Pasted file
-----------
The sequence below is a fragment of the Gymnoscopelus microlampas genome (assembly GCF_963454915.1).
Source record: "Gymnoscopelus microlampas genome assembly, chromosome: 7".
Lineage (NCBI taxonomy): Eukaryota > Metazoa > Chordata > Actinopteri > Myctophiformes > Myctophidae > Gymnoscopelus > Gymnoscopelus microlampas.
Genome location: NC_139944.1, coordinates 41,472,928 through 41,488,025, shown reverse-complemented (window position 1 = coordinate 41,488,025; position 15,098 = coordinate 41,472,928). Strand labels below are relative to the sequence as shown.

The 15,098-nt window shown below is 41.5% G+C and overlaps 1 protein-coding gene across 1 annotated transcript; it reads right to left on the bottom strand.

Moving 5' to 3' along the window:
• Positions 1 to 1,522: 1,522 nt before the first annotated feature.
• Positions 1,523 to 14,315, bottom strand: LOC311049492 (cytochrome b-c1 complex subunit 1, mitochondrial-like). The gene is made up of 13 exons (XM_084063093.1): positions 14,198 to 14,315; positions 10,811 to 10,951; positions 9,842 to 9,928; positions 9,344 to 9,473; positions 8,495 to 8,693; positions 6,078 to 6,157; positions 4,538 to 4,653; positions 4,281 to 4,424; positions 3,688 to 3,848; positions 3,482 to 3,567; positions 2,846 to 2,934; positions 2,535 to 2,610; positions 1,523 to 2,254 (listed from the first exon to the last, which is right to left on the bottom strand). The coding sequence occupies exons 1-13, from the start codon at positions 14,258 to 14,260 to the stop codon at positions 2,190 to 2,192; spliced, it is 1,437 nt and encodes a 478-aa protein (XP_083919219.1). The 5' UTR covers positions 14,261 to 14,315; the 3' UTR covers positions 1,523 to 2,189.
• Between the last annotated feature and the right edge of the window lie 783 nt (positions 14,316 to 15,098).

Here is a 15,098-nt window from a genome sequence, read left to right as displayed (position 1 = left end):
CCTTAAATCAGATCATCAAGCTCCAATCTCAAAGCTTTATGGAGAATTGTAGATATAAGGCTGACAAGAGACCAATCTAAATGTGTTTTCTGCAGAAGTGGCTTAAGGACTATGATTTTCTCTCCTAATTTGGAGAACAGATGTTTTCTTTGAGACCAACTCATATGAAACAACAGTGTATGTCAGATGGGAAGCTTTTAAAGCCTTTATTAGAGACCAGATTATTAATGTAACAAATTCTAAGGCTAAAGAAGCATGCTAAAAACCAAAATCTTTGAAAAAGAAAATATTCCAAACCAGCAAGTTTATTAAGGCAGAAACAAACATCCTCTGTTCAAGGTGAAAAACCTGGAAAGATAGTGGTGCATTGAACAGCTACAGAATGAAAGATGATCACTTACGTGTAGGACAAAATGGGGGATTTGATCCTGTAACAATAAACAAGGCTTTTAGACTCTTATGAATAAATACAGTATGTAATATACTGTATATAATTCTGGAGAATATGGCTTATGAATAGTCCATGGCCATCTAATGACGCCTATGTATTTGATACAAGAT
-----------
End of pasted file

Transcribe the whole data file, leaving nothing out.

The sequence below is a fragment of the Gymnoscopelus microlampas genome (assembly GCF_963454915.1).
Source record: "Gymnoscopelus microlampas genome assembly, chromosome: 7".
Lineage (NCBI taxonomy): Eukaryota > Metazoa > Chordata > Actinopteri > Myctophiformes > Myctophidae > Gymnoscopelus > Gymnoscopelus microlampas.
Genome location: NC_139944.1, coordinates 41,472,928 through 41,488,025, shown reverse-complemented (window position 1 = coordinate 41,488,025; position 15,098 = coordinate 41,472,928). Strand labels below are relative to the sequence as shown.

The 15,098-nt window shown below is 41.5% G+C and overlaps 1 protein-coding gene across 1 annotated transcript; it reads right to left on the bottom strand.

Moving 5' to 3' along the window:
• Positions 1 to 1,522: 1,522 nt before the first annotated feature.
• Positions 1,523 to 14,315, bottom strand: LOC311049492 (cytochrome b-c1 complex subunit 1, mitochondrial-like). The gene is made up of 13 exons (XM_084063093.1): positions 14,198 to 14,315; positions 10,811 to 10,951; positions 9,842 to 9,928; positions 9,344 to 9,473; positions 8,495 to 8,693; positions 6,078 to 6,157; positions 4,538 to 4,653; positions 4,281 to 4,424; positions 3,688 to 3,848; positions 3,482 to 3,567; positions 2,846 to 2,934; positions 2,535 to 2,610; positions 1,523 to 2,254 (listed from the first exon to the last, which is right to left on the bottom strand). The coding sequence occupies exons 1-13, from the start codon at positions 14,258 to 14,260 to the stop codon at positions 2,190 to 2,192; spliced, it is 1,437 nt and encodes a 478-aa protein (XP_083919219.1). The 5' UTR covers positions 14,261 to 14,315; the 3' UTR covers positions 1,523 to 2,189.
• Between the last annotated feature and the right edge of the window lie 783 nt (positions 14,316 to 15,098).

Here is a 15,098-nt window from a genome sequence, read left to right as displayed (position 1 = left end):
CCTTAAATCAGATCATCAAGCTCCAATCTCAAAGCTTTATGGAGAATTGTAGATATAAGGCTGACAAGAGACCAATCTAAATGTGTTTTCTGCAGAAGTGGCTTAAGGACTATGATTTTCTCTCCTAATTTGGAGAACAGATGTTTTCTTTGAGACCAACTCATATGAAACAACAGTGTATGTCAGATGGGAAGCTTTTAAAGCCTTTATTAGAGACCAGATTATTAATGTAACAAATTCTAAGGCTAAAGAAGCATGCTAAAAACCAAAATCTTTGAAAAAGAAAATATTCCAAACCAGCAAGTTTATTAAGGCAGAAACAAACATCCTCTGTTCAAGGTGAAAAACCTGGAAAGATAGTGGTGCATTGAACAGCTACAGAATGAAAGATGATCACTTACGTGTAGGACAAAATGGGGGATTTGATCCTGTAACAATAAACAAGGCTTTTAGACTCTTATGAATAAATACAGTATGTAATATACTGTATATAATTCTGGAGAATATGGCTTATGAATAGTCCATGGCCATCTAATGACGCCTATGTATTTGATACAAGAT